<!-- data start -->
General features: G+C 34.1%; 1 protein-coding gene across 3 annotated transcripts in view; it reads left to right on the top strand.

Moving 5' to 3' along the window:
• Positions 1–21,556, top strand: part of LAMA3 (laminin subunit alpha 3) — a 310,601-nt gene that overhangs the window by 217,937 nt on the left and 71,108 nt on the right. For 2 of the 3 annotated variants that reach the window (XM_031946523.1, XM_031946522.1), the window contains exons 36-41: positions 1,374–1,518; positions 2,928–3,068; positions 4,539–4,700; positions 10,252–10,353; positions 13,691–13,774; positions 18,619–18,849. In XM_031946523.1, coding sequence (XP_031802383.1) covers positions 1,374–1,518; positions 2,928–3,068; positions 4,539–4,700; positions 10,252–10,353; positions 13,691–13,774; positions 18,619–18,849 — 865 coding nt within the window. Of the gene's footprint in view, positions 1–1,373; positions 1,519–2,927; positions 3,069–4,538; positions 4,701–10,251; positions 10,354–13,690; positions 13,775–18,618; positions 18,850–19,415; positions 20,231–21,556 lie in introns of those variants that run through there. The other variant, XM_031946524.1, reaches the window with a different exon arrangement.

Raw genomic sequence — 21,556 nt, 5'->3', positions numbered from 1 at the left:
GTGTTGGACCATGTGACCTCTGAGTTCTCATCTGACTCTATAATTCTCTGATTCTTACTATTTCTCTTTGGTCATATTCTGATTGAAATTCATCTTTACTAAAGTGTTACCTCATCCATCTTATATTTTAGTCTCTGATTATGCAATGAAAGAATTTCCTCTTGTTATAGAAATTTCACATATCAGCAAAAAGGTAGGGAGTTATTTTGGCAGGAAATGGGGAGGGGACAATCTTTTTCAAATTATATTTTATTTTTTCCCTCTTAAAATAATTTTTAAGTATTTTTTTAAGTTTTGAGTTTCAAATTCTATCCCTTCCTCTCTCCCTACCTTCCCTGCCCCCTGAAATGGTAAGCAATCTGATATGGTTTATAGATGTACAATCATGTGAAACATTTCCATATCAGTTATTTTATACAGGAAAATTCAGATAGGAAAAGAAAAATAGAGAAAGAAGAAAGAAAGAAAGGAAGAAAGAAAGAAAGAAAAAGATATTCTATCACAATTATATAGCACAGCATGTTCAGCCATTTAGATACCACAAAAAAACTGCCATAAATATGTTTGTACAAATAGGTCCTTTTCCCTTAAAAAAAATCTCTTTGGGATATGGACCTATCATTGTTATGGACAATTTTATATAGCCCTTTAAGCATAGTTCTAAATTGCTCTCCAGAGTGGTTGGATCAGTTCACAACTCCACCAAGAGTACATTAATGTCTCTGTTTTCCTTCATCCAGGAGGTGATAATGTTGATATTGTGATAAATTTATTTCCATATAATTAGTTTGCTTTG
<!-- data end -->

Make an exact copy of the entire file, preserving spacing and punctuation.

General features: G+C 34.1%; 1 protein-coding gene across 3 annotated transcripts in view; it reads left to right on the top strand.

Moving 5' to 3' along the window:
• Positions 1–21,556, top strand: part of LAMA3 (laminin subunit alpha 3) — a 310,601-nt gene that overhangs the window by 217,937 nt on the left and 71,108 nt on the right. For 2 of the 3 annotated variants that reach the window (XM_031946523.1, XM_031946522.1), the window contains exons 36-41: positions 1,374–1,518; positions 2,928–3,068; positions 4,539–4,700; positions 10,252–10,353; positions 13,691–13,774; positions 18,619–18,849. In XM_031946523.1, coding sequence (XP_031802383.1) covers positions 1,374–1,518; positions 2,928–3,068; positions 4,539–4,700; positions 10,252–10,353; positions 13,691–13,774; positions 18,619–18,849 — 865 coding nt within the window. Of the gene's footprint in view, positions 1–1,373; positions 1,519–2,927; positions 3,069–4,538; positions 4,701–10,251; positions 10,354–13,690; positions 13,775–18,618; positions 18,850–19,415; positions 20,231–21,556 lie in introns of those variants that run through there. The other variant, XM_031946524.1, reaches the window with a different exon arrangement.

Raw genomic sequence — 21,556 nt, 5'->3', positions numbered from 1 at the left:
GTGTTGGACCATGTGACCTCTGAGTTCTCATCTGACTCTATAATTCTCTGATTCTTACTATTTCTCTTTGGTCATATTCTGATTGAAATTCATCTTTACTAAAGTGTTACCTCATCCATCTTATATTTTAGTCTCTGATTATGCAATGAAAGAATTTCCTCTTGTTATAGAAATTTCACATATCAGCAAAAAGGTAGGGAGTTATTTTGGCAGGAAATGGGGAGGGGACAATCTTTTTCAAATTATATTTTATTTTTTCCCTCTTAAAATAATTTTTAAGTATTTTTTTAAGTTTTGAGTTTCAAATTCTATCCCTTCCTCTCTCCCTACCTTCCCTGCCCCCTGAAATGGTAAGCAATCTGATATGGTTTATAGATGTACAATCATGTGAAACATTTCCATATCAGTTATTTTATACAGGAAAATTCAGATAGGAAAAGAAAAATAGAGAAAGAAGAAAGAAAGAAAGGAAGAAAGAAAGAAAGAAAAAGATATTCTATCACAATTATATAGCACAGCATGTTCAGCCATTTAGATACCACAAAAAAACTGCCATAAATATGTTTGTACAAATAGGTCCTTTTCCCTTAAAAAAAATCTCTTTGGGATATGGACCTATCATTGTTATGGACAATTTTATATAGCCCTTTAAGCATAGTTCTAAATTGCTCTCCAGAGTGGTTGGATCAGTTCACAACTCCACCAAGAGTACATTAATGTCTCTGTTTTCCTTCATCCAGGAGGTGATAATGTTGATATTGTGATAAATTTATTTCCATATAATTAGTTTGCTTTG